Finnish-headquartered Navis has installed and commissioned its first dynamic positioning (DP) simulator with Chinese language interface, at the renowned Dalian Maritime University, one the world’s largest training facilities for seafarers.
Today in U.S. Naval History - November 25 1775 - Continental Congress authorizes privateering. 1943 - In Battle of Cape St. George, five destroyers of Destroyer Squadron 23 (Captain Arleigh Burke) intercept five Japanese destroyers and sink three and damage one without suffering any damage
The European Commission has opened formal antitrust proceedings against several container liner shipping companies to investigate whether they engaged in concerted practices, in breach of EU antitrust rules. The news comes at a less than fortunate time for the three largest European container
Matson, Inc., a U.S. carrier in the Pacific, announced that Matson Navigation Company, Inc. (Matson) will raise its rates for the company's Guam/Commonwealth of the Northern Marianas Islands (CNMI) and Micronesia services by $275 for both westbound and eastbound containers, effective January 26
PortMiami is scheduled to receive its first shipment of cold-treated grapes from Peru on December 1, part of a new Cold Treatment Pilot Program that recently went into effect allowing cold treated products to be imported directly from Peru to the Port.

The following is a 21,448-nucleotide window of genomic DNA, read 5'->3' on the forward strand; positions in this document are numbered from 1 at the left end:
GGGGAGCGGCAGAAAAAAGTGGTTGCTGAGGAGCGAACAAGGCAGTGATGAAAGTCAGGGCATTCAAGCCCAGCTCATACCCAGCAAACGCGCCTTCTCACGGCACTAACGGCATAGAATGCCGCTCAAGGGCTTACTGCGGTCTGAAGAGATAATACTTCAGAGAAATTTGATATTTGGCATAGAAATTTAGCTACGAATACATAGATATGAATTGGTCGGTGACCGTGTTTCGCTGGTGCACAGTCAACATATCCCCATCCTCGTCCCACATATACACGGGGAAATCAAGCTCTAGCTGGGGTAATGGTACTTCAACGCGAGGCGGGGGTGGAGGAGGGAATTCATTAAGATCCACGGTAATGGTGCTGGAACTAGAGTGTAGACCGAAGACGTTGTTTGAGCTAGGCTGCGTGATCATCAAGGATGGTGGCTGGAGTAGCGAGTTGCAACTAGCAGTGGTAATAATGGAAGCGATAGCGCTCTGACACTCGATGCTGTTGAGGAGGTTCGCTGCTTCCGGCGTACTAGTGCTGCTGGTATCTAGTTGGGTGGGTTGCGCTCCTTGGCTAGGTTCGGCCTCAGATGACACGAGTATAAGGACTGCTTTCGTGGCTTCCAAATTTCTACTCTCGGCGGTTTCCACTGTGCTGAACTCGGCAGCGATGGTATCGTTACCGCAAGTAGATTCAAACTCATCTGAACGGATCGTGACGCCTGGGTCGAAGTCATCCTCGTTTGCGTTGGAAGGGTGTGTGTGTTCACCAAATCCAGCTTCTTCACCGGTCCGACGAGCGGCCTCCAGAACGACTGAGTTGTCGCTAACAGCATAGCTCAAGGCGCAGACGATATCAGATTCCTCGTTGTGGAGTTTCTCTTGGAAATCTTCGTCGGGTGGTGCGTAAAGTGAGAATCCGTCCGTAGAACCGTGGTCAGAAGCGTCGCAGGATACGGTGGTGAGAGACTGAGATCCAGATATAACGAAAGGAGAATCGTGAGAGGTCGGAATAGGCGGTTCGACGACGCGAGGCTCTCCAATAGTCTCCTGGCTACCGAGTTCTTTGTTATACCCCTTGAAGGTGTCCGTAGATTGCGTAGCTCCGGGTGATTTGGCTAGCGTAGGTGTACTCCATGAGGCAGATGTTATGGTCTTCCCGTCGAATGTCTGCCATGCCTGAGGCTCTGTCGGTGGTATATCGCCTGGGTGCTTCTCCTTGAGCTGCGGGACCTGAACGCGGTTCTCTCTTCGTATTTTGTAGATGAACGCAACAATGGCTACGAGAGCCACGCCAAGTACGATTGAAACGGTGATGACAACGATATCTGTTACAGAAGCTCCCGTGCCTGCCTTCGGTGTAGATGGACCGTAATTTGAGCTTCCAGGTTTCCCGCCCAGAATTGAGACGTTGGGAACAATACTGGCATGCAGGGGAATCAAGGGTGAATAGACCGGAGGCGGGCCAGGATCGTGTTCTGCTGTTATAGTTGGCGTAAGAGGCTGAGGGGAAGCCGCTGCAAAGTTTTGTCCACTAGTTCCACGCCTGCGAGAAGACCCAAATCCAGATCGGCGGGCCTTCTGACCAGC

In conjunction with the first meeting of the newly established European Sustainable Shipping Forum (ESSF), which is scheduled to take place today, the shipping industry in a joint statement urges the European Commission to provide support in meeting the IMO requirement for 0
Alaska Arctic Policy Commission Co-Chairs Senator Lesil McGuire and Representative Bob Herron have approved of a recent DoD report, introduced by United States Secretary of Defense Chuck Hagel, but pointed out that the overarching language is short on details and lacks a plan for implementation.
Diana Shipping Inc. has time- chartered out the 75,336 dwt MV Triton to Bunge S.A., Geneva, at a gross charter rate of US$11,000 per day, minus a 5% commission paid to third parties, for a period of up to minimum September 1, 2014 to maximum October 31, 2014
Wärtsilä's new 2-stroke, low pressure, dual-fuel engine has been selected by Terntank Rederi A/S, the Denmark based tanker operator, to power two new environmentally advanced, 15,000 DWT tankers. These will be the first installations of this engine.
Diana Shipping Inc., a global shipping company specializing in the ownership of dry bulk vessels, has announced that, through a separate wholly-owned subsidiary, it took delivery of the m/v P. S. Palios (formerly JK Pioneer), a 2013 built Capesize dry bulk vessel of 179
Today in U.S. Naval History - December 2 1775 - Congress orders first officers commissions printed. 1908 - Rear Admiral William S. Cowles submits report, prepared by Lt. George C. Sweet, recommending purchase of aircraft suitable for operating from naval ships on scouting and observation
The U.S. Federal Maritime Commission will host a Global Regulatory Summit in Washington, D.C. on December 17, 2013. The Summit will include shipping and transportation regulators from the European Union and China. "I am pleased that officials from China and the European Union accepted FMC